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ACOUSTIC NEUROMA (VESTIBULAR SCHWANNOMA) & FACIAL NERVE TUMORS

INTRODUCTION

"ACOUSTIC NEUROMA" (VESTIBULAR SCHWANNOMA) and FACIAL NERVE Tumors are an area of specific interest for the Neurosurgeons and staff of Neurosurgical Consultants. Their successful treatment in most cases involves the use, where applicable, of highly advanced Minimally Invasive Microsurgical Techniques. This revolutionary concept in Neurosurgery greatly limits the amount of surgical exposure required and therefore, limits the amount of tissue that is touched and retracted during the operation. Some procedures incorporate Endoscopic Techniques, which are conducted through very small holes in the skull. This results in less post-operative pain, earlier mobilization, diminished hospital stay, less risk for complications, an earlier return to activities as well as lower overall costs.

Among our team's particular focus is the PRESERVATION OF HEARING in patients with these tumors.

ACOUSTIC NEUROMA (VESTIBULAR SCHWANNOMA) is a benign (non-malignant) tumor that arises from Schwann cells that surround the Vestibular Nerve (which is a part of the Eighth Cranial Nerve complex). Schwann cells serve a particular function to form Myelin, the insulating portion of nerves that are outside the Brain and Spinal Cord. Therefore, the term Vestibular Schwannoma may be preferred as being the more accurate term. Most of these tumors are not "Neuromas" and most arise from the superior (upper) division of the Vestibular Nerve, not from the Cochlear (also known as the Acoustic) Nerve.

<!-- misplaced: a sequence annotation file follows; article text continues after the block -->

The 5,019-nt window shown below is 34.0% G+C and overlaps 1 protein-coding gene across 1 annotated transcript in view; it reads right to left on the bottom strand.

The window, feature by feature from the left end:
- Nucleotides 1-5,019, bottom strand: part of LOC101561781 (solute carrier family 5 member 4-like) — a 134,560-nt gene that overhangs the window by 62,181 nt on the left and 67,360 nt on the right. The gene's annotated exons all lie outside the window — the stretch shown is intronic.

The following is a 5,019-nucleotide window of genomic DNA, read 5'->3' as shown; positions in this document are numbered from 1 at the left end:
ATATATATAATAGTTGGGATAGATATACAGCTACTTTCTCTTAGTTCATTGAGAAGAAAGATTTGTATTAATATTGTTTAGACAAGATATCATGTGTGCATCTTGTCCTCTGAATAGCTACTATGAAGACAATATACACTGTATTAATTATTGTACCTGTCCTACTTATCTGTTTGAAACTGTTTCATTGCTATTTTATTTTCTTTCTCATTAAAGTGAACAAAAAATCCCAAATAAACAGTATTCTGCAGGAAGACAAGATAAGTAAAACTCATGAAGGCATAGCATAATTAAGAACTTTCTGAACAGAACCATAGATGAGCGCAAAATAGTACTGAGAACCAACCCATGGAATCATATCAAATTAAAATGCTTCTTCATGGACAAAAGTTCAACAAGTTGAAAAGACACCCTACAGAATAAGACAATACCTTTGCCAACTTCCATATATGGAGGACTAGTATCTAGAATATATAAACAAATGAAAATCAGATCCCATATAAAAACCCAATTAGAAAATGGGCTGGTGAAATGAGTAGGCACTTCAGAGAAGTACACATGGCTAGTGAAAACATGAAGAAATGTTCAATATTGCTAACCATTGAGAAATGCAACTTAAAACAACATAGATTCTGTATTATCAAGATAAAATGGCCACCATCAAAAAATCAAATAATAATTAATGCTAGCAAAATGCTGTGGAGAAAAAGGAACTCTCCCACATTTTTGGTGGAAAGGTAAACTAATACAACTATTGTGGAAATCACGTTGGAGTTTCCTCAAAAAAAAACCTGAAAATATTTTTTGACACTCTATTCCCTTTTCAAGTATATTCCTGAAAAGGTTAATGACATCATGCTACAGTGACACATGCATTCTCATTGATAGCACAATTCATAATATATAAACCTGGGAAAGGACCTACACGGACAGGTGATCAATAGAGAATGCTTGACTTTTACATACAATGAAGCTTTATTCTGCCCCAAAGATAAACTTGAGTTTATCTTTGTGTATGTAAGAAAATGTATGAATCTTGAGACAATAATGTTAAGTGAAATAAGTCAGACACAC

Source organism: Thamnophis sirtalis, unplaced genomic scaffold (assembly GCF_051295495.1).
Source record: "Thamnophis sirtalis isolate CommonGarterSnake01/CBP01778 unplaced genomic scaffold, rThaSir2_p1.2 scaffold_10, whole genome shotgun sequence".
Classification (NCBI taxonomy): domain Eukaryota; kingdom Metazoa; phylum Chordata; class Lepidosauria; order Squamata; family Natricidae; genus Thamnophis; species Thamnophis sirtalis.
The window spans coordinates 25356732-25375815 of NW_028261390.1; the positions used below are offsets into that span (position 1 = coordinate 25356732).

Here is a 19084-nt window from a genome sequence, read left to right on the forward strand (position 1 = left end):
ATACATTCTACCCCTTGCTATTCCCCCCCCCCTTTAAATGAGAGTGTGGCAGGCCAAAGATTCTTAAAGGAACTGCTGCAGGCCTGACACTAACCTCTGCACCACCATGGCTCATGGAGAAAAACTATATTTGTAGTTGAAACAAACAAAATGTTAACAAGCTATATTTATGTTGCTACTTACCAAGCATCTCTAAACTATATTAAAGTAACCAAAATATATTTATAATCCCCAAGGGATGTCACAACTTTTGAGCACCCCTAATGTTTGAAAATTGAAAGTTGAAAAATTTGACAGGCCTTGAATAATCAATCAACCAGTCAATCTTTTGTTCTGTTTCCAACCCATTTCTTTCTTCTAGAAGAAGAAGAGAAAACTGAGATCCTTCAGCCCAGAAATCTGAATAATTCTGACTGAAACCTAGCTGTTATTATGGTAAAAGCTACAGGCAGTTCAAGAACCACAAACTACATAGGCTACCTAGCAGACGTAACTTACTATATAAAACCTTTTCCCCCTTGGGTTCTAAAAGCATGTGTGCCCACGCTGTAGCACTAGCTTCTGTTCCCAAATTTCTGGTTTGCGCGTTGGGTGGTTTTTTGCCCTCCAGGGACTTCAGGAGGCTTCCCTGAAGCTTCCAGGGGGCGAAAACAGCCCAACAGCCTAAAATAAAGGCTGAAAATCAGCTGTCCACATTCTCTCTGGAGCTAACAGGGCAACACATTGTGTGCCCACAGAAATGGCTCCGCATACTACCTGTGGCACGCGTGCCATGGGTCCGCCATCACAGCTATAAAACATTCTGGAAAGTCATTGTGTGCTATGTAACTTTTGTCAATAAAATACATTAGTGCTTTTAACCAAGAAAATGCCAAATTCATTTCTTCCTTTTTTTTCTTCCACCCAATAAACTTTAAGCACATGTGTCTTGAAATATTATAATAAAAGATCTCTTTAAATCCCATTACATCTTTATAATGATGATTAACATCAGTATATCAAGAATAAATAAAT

FACIAL NERVE NEUROMA is a rare benign tumor of the Seventh (7th) Cranial Nerve, which shares the Internal Auditory Canal with the Eighth (8th) Cranial Nerve complex. The Neurosurgeons of Neurosurgical Consultants have an exceptional experience with successful, complete resection of this tumor with preservation of hearing and Facial Nerve function. Facial Nerve Neuromas are unusual, almost always completely benign tumors of Schwann Cells that account for a very small number of the Brain and Cranial Nerve Tumors while comprising only 0.8% of all "mass lesions" that involve a critical part of the Skull Base called the "Petrous Ridge".

Facial Nerve Neuromas can arise from any segment of the 7th Cranial Nerve from the Cerebellopontine Angle to the "extra-temporal" peripheral portion which can create a variety of clinical situations depending on their location, size and relationship to the Auditory Apparatus. Please see below for a more complete discussion of Facial Nerve Neuromas.)

"ACOUSTIC NEUROMAS" (VESTIBULAR SCHWANNOMA) are one of the most common intracranial tumors, comprising 8-10% of tumors. The annual incidence is 0.78-1.15 cases per 100,000 individuals, resulting in approximately 2300 new cases per year in the United States.

As with most other intracranial tumors the exact cause of these tumors is unknown. However, the association of Vestibular Schwannoma tumors with Neurofibromatosis Type 2 (NF-2) may lead to some insight into the cause. The incidence of "Acoustic Neuromas" in patients with NF-2 is increased, with many patients having these tumors bilaterally. NF-2 is caused by a genetic abnormality on chromosome 22. Therefore, "Acoustic Neuromas" that arise in other patients may have a similar abnormality.

SYMPTOMS

Tumor size is closely correlated to the types of symptoms experienced by these patients. One-sided hearing loss, ringing in the ears and problems with equilibrium (dysequilibrium) are related to pressure on the 8th Cranial Nerve. The hearing loss is slowly progressive in most patients, and is often first noticed as difficulty in hearing conversation while on the telephone. The ringing in the ears is high pitched. By the time of diagnosis of an "Acoustic Neuroma" is made, most patients have these two symptoms.